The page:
Prototype ring measures stress levels based on skin conductivity

monitor_stresu
STU

Original news release was issued in Slovak by the Slovak University of Technology.

At Slovak University of Technology, professor Viera Stropjaková is working hard with her team to design an ultra-compact device for stress monitoring. This system would primarily find its use in medical science, but it could be helpful in many more areas. Nowadays, we accept stress as a normal aspect of our daily life, which is why we often do not realize all its causes and effects. Stress can complicate illnesses and injuries, making them a lot worse and much harder to cure.

So far, there are tests done only to monitor one’s immunity to stress. An effective and accurate stress monitoring system would be a useful tool for most doctors. Part of the problem in designing such a device are the reactions of human body to stress. As Stropjaková notes, these are: rising blood pressure, dilated pupils, widened bronchi, widened blood vessels in skeletal muscles, and heavier breathing. Some of them are quite hard to monitor and, for example, blood pressure data by itself will not produce accurate information about stress levels. However, there is an interesting product of these processes. Psycho-galvanic reflex is characterized by change of conductivity of person’s skin.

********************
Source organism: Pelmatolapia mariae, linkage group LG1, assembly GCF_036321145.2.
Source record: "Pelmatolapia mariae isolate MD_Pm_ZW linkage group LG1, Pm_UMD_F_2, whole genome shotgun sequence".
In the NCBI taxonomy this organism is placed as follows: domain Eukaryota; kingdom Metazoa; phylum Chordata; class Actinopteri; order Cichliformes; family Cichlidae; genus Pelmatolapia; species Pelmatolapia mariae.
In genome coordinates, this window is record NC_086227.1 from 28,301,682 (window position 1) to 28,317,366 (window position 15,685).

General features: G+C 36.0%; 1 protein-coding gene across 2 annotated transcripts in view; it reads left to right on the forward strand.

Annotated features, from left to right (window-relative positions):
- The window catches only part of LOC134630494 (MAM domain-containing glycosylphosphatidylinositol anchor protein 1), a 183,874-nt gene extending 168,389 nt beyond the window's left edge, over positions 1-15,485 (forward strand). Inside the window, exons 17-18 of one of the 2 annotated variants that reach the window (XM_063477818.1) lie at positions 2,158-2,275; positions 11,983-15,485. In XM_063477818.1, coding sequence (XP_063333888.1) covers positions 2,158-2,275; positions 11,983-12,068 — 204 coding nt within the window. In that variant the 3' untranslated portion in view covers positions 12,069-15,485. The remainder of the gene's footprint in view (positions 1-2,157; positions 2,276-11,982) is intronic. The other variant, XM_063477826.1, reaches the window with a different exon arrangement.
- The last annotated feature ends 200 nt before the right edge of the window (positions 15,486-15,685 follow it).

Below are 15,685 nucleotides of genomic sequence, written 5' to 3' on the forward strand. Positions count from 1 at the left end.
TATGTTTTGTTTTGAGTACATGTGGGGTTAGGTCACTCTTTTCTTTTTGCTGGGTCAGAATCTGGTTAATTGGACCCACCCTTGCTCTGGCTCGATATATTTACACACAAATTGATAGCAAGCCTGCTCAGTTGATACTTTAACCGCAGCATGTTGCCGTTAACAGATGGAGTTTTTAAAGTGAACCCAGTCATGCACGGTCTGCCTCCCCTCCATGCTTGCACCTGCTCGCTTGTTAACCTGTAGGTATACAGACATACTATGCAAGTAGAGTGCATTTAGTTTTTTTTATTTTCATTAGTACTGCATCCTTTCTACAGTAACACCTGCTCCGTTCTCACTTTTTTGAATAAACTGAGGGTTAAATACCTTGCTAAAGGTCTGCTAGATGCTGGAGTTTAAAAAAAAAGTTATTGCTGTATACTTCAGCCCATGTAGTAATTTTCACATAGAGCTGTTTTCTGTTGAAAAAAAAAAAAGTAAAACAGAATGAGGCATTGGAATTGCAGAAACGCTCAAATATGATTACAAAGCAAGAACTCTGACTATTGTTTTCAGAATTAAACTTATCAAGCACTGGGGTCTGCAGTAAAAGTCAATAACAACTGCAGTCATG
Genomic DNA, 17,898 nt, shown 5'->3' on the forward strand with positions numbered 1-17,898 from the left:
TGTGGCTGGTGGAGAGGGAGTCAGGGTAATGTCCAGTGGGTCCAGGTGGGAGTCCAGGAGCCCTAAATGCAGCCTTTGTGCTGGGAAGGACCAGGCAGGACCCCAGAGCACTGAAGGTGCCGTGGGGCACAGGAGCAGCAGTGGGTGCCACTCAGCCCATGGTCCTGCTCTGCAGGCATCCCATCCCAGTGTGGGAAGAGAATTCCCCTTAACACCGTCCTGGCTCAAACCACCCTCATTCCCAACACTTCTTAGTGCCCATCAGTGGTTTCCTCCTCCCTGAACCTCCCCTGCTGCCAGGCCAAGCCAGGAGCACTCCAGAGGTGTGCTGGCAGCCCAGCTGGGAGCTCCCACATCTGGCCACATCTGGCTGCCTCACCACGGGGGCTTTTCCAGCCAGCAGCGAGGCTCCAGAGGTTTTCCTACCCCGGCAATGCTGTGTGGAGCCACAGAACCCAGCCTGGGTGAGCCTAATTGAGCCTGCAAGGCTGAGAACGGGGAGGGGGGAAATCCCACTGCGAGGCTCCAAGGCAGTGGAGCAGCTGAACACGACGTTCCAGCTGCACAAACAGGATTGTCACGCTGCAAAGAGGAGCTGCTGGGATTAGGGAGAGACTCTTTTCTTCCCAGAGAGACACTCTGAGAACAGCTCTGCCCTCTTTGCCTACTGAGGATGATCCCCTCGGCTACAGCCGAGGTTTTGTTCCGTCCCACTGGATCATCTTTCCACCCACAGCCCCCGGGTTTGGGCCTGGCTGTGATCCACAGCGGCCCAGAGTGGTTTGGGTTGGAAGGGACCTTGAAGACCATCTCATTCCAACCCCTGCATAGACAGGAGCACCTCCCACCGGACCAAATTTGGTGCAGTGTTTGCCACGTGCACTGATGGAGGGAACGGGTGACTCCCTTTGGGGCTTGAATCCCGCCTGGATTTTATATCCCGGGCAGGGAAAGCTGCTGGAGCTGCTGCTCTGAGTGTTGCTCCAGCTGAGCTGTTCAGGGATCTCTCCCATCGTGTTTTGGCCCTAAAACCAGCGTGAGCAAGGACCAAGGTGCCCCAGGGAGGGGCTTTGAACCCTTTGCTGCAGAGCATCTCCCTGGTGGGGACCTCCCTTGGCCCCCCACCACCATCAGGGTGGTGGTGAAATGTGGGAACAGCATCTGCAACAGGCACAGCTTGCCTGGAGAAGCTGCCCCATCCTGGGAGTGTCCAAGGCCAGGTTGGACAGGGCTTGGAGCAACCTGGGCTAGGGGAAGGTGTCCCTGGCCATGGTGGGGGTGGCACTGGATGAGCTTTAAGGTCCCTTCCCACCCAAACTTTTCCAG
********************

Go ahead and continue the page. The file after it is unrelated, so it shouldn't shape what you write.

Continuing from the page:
“It is precisely this relative change of the conductivity of skin, that our sensor measures. In the beginnings, we worked with a version of monitoring device in the form of wristwatch, but it turned out that the index finger of the non-dominant hand is the best place for sensing,” explains professor Viera Stopjaková, head of the research team.

V-Stopjakova
Professor Viera Stopjaková

Until recently, it was assumed that this happened because of excessive sweating in stressful situations, but then it was observed that the top-most part of our skin (stratum lucidum) includes a barrier that changes in thickness due to nerve activity. This information is collected by the sensor, and with addition of easily monitored data (blood pressure, heartbeat, and breathing frequency) produces accurate information about stress levels. The team also developed an app to monitor and process the recorded data. It saves the recorded information, lets the user browse history and informs a physician of critical stress levels.

Last but not least, the whole system was designed to use minimal amount of energy, the monitoring can thus go on for two or three days on a single charge. The prototype can be seen on the above image and it was tested by the students. “It was interesting to see that we sometimes really do not perceive how many instances put us in stress. The testing showed considerable amount of stress even during common actions, for example, when we are concentrated on work and an unexpected phone call disturbs us,” says Stopjaková. The team at STU is looking at this research from a long term perspective, and currently also works on an energy-autonomous biochips, which could harvest energy from human body and possibly avoid complicated battery replacements.

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